Rabdan Academy Bargaining With Patriarchy Enter Microcredit Essay Please write an essay comparing Bargaining With Patriarchy, Enter Microcredit, and Factor

Rabdan Academy Bargaining With Patriarchy Enter Microcredit Essay Please write an essay comparing Bargaining With Patriarchy, Enter Microcredit, and Factory as Home. In your essay, describe patriarchal structures, how they are being challenged from within or outside society, and how patriarchal practices interact with aspects of modernity. Write a well organized essay with an introduction, conclusion, and several body paragraphs.no need for in text citation or references just from the readings Bargaining with Patriarchy
Author(s): Deniz Kandiyoti
Source: Gender and Society, Vol. 2, No. 3, Special Issue to Honor Jessie Bernard (Sep.,
1988), pp. 274-290
Published by: Sage Publications, Inc.
Stable URL: https://www.jstor.org/stable/190357
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Gender and Society
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Richmond College, United Kingdom
This article argues that systematic comparative analyses of women’s str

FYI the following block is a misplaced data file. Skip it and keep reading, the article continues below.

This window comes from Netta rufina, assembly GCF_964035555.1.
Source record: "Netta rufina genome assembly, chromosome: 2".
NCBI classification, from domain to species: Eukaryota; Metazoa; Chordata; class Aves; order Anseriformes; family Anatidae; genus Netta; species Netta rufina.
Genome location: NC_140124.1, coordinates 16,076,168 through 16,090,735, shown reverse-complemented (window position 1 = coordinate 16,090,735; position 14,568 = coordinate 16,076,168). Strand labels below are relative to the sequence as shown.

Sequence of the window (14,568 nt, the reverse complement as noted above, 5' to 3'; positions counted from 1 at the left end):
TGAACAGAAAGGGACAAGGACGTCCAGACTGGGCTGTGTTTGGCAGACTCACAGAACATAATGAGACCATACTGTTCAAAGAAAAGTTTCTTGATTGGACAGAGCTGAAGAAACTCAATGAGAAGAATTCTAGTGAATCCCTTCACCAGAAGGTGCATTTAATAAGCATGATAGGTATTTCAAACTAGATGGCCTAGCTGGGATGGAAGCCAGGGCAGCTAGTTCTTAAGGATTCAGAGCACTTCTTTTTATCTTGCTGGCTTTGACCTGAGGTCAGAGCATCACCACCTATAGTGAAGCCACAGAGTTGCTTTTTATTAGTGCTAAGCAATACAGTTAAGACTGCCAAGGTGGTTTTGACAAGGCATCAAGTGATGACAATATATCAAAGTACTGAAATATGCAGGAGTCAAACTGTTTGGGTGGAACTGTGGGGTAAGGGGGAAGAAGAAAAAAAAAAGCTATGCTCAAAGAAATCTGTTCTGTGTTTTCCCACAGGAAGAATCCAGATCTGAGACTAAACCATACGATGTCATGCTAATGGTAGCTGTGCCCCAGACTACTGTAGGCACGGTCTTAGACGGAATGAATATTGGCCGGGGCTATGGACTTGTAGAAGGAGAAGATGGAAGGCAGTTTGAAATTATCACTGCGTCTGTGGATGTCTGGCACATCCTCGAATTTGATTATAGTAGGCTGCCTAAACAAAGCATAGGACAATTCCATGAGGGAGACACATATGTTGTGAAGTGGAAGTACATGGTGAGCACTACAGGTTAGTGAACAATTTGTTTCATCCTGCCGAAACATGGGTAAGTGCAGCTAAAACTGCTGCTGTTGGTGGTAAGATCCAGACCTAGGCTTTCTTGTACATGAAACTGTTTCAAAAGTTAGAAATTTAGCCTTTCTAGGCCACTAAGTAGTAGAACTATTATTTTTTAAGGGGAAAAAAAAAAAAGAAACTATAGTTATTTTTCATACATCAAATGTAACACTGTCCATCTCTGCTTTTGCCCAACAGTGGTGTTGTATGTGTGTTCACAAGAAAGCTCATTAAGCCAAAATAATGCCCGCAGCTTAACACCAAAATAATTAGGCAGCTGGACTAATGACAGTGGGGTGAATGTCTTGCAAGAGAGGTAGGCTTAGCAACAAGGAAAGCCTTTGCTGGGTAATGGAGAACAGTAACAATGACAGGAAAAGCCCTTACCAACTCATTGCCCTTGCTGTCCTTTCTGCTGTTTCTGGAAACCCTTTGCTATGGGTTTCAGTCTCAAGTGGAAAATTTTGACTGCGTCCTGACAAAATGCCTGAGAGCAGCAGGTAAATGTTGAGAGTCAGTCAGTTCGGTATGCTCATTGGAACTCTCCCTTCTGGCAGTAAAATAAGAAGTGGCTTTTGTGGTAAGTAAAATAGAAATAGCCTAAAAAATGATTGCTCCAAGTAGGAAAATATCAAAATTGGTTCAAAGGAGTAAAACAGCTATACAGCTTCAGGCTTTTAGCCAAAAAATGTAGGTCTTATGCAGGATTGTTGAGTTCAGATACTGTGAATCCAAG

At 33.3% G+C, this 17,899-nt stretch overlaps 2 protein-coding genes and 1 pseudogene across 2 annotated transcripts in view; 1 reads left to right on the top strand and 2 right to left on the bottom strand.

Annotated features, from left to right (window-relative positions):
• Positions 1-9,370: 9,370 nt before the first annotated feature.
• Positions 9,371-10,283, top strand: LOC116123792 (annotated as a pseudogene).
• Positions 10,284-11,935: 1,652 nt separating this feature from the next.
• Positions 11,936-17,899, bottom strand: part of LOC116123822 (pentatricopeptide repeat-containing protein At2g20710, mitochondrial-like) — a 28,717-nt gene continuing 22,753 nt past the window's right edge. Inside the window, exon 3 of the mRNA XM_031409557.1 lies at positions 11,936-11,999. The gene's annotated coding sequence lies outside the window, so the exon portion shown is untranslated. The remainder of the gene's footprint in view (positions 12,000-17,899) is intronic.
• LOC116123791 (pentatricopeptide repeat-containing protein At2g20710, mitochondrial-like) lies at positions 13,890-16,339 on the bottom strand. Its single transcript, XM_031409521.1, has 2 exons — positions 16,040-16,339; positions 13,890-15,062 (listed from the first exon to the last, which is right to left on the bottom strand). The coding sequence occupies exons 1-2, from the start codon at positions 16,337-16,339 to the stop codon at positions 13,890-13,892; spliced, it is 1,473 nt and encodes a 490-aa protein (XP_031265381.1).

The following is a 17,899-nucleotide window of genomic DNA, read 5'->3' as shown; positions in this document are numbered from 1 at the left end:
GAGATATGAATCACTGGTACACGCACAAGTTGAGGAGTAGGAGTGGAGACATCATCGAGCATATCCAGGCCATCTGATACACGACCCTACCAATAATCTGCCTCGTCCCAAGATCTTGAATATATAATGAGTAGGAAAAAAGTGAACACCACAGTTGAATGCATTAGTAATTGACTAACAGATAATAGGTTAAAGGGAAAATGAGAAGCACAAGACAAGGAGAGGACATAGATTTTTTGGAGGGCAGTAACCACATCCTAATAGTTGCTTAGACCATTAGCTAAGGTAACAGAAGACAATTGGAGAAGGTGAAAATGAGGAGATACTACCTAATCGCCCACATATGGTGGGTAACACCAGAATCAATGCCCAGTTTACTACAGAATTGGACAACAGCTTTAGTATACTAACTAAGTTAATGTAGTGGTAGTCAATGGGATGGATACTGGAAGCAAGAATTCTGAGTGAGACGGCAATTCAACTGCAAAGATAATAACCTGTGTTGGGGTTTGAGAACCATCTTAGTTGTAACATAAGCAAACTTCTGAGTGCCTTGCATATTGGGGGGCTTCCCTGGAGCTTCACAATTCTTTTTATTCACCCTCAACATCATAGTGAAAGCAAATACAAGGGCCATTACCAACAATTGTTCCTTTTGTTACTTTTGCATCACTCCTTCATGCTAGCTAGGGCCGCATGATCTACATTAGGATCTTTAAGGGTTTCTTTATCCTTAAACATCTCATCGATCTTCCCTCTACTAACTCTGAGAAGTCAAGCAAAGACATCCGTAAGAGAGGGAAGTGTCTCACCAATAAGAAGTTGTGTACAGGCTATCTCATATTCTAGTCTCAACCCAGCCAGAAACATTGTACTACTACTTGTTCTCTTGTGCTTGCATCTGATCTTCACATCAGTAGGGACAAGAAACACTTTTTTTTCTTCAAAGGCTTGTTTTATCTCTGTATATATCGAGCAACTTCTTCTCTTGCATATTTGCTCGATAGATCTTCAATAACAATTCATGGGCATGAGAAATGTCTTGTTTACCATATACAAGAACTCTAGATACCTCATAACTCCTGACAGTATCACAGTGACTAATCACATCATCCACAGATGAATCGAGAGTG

coping mechanisms lead to a more culturally and temporally grounded u
of patriarchal systems than the unqualified, abstract notion of patriarchy
in contemporary feminist theory. Women strategize within a set of concret
which I identify as patriarchal bargains. Different forms of patriarchy pre
with distinct “rules of the game” and call for different strategies to maxim
and optimize life options with varying potential for active or passive resist
face of oppression. Two systems of male dominance are contrasted: the
African pattern, in which the insecurities of polygyny are matched wi
relative autonomy for women, and classic patriarchy, which is characteri
and East Asia as well as the Muslim Middle East. The article ends with a
the conditions leading to the breakdown and transformation of patriarc
and their implications for women’s consciousness and struggles.
Of all the concepts generated by contemporary feminist
patriarchy is probably the most overused and, in some res
most undertheorized. This state of affairs is not due to neg
there is a substantial volume of writing on the question, but r
the specific conditions of development of contemporary
usages of the term. While radical feminists encouraged a ve
usage, to apply to virtually any form or instance of male d
socialist feminists have mainly restricted themselves to ana
relationships between patriarchy and class under capitalis
result, the term patriarchy often evokes an overly monolithic
AUTHOR’S NOTE: An earlier version of this article, titled “Deconstructing
Patriarchy,” was presented at the Eleventh World Congress of Sociology, New Delhi,